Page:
True leaders must be compassionate. They must understand the needs of their employees and their customers. Compassion and empathy are the new barometer with which we measure the effectiveness of today’s leader. Microsoft CEO Satya Nadella said it best: “Our core business is connected with a customer’s needs, and we will not be able to satisfy them if we don’t have a deep sense of empathy.”
In his book, The Double Bottom Line: How Compassionate Leaders Captivate Hearts and Deliver Results, author Donato Tramuto wrote:
“Compassionate leadership is driven by a desire and a commitment to better your people, your customers, your stakeholders, and your community. It’s about understanding what touches the hearts of others in order to bring out the best in them and allow them to feel connected to their work and see it as part of something bigger than themselves.”
But let’s not mistake compassion for weakness as some of you are already doing. Think about this: Where do the old ways of yelling and screaming fit in today? Do you really think you can get away with what our old bosses used to do in those proverbial good old days?
When I started in this business, I grew accustomed to bosses yelling descriptive and colorful things they would do to us if we screwed up. Many of those had to do with keeping our rear end from burning, or chewing it out and giving us a new one. That might have worked then but it certainly would not work now. It would get you fired.
But enough of that; let’s move on to the present day, thankfully.
Here is another pertinent thought from Tramuto:
“Some people think that a compassionate leader is a weak leader, or that compassionate leadership is not strong, powerful or results oriented. That could not be further from the truth. Once you understand compassionate leadership and understand how it’s applied, you’ll see it in it’s true light…You’ll understand that by the very definition of the term, compassionate leaders are necessarily strong and tough leaders. Compassion isn’t weak; it’s the power skill for the next generation.”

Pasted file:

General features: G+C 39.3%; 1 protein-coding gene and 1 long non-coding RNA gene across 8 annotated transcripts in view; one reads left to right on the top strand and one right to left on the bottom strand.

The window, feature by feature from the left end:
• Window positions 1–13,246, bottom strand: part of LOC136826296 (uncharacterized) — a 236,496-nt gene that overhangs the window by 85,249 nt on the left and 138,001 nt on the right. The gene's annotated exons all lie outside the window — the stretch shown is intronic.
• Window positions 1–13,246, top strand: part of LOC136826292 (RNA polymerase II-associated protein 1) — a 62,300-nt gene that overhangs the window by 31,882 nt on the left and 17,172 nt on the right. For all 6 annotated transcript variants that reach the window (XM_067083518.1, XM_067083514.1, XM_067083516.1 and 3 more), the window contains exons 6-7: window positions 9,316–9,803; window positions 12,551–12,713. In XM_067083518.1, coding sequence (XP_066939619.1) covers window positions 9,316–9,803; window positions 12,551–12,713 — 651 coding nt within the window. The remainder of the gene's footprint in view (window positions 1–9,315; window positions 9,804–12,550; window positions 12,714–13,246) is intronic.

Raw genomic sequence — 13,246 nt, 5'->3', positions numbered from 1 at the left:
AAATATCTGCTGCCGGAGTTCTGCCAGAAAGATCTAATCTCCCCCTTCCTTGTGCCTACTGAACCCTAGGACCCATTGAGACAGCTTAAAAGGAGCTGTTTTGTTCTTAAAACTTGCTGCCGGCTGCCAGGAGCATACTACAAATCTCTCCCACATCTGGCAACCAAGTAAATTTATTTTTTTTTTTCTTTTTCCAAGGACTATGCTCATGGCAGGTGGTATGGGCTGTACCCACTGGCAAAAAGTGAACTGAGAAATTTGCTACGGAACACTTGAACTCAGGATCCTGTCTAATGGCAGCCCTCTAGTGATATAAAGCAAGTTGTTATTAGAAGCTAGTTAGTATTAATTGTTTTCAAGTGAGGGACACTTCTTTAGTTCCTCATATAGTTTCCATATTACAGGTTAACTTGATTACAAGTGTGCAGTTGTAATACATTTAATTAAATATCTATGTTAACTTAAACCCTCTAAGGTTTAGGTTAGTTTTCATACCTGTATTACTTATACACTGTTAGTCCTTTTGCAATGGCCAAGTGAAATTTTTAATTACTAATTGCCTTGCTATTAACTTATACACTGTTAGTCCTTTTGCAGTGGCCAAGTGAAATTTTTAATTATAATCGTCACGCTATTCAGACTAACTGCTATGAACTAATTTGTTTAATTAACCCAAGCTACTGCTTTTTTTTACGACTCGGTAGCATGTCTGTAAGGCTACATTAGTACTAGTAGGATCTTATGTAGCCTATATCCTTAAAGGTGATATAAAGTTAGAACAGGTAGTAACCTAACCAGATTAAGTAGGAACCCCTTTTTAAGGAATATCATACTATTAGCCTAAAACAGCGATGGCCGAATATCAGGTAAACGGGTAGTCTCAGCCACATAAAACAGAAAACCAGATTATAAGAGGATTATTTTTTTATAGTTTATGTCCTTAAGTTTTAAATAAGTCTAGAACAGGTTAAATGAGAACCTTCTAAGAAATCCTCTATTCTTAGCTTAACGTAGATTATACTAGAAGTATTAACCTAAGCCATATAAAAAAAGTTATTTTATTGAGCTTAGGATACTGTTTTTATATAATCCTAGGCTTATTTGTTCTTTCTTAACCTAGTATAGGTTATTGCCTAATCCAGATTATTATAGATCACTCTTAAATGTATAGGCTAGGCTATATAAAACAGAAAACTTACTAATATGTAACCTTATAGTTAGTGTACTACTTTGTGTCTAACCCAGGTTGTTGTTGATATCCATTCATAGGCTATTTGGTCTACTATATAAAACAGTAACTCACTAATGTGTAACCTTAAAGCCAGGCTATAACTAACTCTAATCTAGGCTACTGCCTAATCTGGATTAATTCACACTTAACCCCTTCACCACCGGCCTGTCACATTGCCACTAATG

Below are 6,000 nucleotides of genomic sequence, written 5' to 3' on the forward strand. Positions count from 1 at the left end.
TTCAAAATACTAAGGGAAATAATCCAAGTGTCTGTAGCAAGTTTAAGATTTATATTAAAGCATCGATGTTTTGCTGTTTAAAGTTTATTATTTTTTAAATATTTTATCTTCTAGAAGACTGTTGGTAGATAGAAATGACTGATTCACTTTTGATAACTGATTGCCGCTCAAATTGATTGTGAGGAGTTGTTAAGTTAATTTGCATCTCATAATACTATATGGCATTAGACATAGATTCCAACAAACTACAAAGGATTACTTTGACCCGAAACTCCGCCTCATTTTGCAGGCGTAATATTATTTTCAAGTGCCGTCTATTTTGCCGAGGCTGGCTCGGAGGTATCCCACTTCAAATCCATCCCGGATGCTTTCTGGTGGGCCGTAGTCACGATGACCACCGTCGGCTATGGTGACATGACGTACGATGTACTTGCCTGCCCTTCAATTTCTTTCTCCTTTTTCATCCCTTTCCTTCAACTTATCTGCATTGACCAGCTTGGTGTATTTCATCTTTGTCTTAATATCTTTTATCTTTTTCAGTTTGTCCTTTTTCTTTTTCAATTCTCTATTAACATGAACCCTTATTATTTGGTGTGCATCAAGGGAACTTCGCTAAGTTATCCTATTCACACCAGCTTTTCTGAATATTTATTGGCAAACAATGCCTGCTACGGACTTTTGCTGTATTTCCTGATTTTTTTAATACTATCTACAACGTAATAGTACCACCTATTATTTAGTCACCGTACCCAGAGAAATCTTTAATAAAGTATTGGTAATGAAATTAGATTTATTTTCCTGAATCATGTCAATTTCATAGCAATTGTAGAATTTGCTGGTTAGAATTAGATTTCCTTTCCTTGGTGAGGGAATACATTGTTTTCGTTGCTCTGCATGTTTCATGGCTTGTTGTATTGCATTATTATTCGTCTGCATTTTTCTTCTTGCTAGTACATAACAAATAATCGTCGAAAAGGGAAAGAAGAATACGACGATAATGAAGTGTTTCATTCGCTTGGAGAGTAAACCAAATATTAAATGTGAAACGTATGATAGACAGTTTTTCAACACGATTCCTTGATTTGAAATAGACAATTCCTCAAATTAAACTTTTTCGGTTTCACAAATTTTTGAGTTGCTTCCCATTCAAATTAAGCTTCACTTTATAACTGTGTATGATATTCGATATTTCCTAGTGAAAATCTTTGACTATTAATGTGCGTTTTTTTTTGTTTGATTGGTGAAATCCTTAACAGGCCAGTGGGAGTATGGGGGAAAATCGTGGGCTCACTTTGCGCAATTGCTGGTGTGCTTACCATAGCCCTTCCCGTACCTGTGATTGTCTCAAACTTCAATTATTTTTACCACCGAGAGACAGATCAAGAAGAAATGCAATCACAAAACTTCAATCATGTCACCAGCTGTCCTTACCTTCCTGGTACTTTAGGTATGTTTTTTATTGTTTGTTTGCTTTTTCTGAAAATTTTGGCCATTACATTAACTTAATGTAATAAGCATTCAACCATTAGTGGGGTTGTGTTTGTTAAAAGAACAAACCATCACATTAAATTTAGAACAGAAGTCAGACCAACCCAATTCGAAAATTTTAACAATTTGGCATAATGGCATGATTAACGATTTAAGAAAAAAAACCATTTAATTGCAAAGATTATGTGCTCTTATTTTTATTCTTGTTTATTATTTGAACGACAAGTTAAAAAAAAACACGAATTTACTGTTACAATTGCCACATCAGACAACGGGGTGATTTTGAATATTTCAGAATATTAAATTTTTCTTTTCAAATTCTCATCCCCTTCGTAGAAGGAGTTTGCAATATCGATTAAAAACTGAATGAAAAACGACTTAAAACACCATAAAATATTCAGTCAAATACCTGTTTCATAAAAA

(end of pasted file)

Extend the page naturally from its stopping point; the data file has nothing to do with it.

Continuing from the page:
Being a compassionate leader does not mean being soft. It does not mean being wishy washy, namby pamby. Not at all. What it does mean is having a good and accurate understanding of what your people need to be successful and what your customers need to be satisfied—which is what a successful business is all about.
First, the secret to being a great leader and a great manager (they are not always synonymous) is understanding what motivates your people to do their best work. Help them feel that by combining what they do best and what makes their heart sing is what they need to be successful. That is the sign of a true leader.
A compassionate leader teaches, guides, mentors, and shares to find ways to motivate her people so they will walk to the ends of the earth to be successful by doing their best for their customers, for their leaders, and of course, for themselves. Now if that is not a win-win, nothing is.
Being a compassionate vendor to our customers is the most important sales tactic we can use. To be compassionate to our customers we must, as they used to say, “walk a mile in his shoes.” That is the only way to get a true understanding of your customers’ needs to be successful. It’s what your customer needs to make her life better and to stay around to buy from you for another day, month, year, and even decades.
By being compassionate about your customer you develop all the right customer service habits, as well as the right products and technologies to service that customer better than anyone else will ever be able to do.
One of the things I have always believed is that everything starts with a company’s leader. He sets the tone for everything the company does, good or bad. If the leader of a company sits in a meeting, badmouthing customers to the rest of the organization, she is creating a virtual cancer for that company in the way they look at their customers.
On the other hand, if she talks about her customers with compassion, everyone else in the meeting (and hopefully, in turn, the rest of the company) will start treating their customers the same way.
Someone once told me that, in terms of the employees, a leader does not speak in a normal voice, rather his voice is amplified at least 10 times by the very fact that he is the leader. Think about that. Whatever a leader says is considered 10 times louder and more meaningful than what anyone else in the company says. Talk about a serious responsibility.
That being that case, it is that much more important for that leader to be truly compassionate.
It’s only common sense.
Dan Beaulieu is president of D.B. Management Group.